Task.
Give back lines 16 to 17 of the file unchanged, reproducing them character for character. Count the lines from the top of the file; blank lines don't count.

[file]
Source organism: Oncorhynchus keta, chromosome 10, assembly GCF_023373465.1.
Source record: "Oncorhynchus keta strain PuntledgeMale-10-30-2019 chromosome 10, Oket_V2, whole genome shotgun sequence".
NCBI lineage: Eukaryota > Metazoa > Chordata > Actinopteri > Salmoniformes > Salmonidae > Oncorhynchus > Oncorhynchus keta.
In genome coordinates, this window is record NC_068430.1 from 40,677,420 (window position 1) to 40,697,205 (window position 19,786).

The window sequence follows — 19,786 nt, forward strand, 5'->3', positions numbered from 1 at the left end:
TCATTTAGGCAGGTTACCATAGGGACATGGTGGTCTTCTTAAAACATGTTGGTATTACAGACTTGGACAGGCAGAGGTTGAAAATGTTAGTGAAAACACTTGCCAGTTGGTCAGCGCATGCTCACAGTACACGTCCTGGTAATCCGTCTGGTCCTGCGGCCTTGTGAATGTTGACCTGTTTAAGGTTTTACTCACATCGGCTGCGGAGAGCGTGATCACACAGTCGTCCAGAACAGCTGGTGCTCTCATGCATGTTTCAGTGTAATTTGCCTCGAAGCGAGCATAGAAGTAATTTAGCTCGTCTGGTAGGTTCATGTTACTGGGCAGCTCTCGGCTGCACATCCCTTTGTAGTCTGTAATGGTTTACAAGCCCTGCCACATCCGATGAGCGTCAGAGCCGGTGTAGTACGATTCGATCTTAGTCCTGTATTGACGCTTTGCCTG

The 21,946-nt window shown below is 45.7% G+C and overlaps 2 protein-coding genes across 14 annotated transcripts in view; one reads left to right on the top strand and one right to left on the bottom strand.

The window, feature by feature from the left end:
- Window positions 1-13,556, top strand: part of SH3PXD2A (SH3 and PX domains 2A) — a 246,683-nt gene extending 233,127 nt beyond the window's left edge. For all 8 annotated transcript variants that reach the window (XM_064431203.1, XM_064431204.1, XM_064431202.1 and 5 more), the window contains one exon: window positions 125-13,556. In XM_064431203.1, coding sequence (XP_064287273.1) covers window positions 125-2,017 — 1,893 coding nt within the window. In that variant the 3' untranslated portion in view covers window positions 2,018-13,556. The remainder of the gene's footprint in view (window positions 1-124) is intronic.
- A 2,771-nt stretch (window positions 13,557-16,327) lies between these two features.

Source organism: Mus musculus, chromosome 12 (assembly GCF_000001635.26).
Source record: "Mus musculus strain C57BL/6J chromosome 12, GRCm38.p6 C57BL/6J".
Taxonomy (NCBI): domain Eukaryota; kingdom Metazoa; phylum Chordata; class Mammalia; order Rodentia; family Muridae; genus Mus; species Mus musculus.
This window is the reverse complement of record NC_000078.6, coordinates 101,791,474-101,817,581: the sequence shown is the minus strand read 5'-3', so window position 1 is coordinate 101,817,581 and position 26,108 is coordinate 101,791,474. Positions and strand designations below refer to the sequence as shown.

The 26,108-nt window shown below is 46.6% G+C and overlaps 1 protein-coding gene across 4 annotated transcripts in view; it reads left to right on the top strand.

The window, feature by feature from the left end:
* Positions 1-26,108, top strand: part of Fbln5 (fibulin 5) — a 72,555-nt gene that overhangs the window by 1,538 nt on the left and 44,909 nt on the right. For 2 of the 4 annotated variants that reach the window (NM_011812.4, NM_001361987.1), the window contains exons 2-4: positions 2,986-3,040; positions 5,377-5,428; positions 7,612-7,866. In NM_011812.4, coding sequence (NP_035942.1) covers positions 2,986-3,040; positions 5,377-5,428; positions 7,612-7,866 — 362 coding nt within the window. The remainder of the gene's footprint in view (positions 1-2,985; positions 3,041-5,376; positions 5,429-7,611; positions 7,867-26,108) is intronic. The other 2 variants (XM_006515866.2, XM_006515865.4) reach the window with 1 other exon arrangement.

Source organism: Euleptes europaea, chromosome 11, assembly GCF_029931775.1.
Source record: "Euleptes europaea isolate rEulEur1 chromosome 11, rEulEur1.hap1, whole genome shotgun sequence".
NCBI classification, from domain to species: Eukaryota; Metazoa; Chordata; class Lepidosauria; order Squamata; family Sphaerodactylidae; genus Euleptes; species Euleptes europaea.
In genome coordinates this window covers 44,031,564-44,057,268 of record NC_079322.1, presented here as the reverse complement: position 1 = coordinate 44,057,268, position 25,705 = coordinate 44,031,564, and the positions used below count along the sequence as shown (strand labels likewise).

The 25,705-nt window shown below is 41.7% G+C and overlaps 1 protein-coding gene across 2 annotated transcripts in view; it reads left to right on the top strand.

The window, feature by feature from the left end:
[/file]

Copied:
The window, feature by feature from the left end:
* Positions 1-26,108, top strand: part of Fbln5 (fibulin 5) — a 72,555-nt gene that overhangs the window by 1,538 nt on the left and 44,909 nt on the right. For 2 of the 4 annotated variants that reach the window (NM_011812.4, NM_001361987.1), the window contains exons 2-4: positions 2,986-3,040; positions 5,377-5,428; positions 7,612-7,866. In NM_011812.4, coding sequence (NP_035942.1) covers positions 2,986-3,040; positions 5,377-5,428; positions 7,612-7,866 — 362 coding nt within the window. The remainder of the gene's footprint in view (positions 1-2,985; positions 3,041-5,376; positions 5,429-7,611; positions 7,867-26,108) is intronic. The other 2 variants (XM_006515866.2, XM_006515865.4) reach the window with 1 other exon arrangement.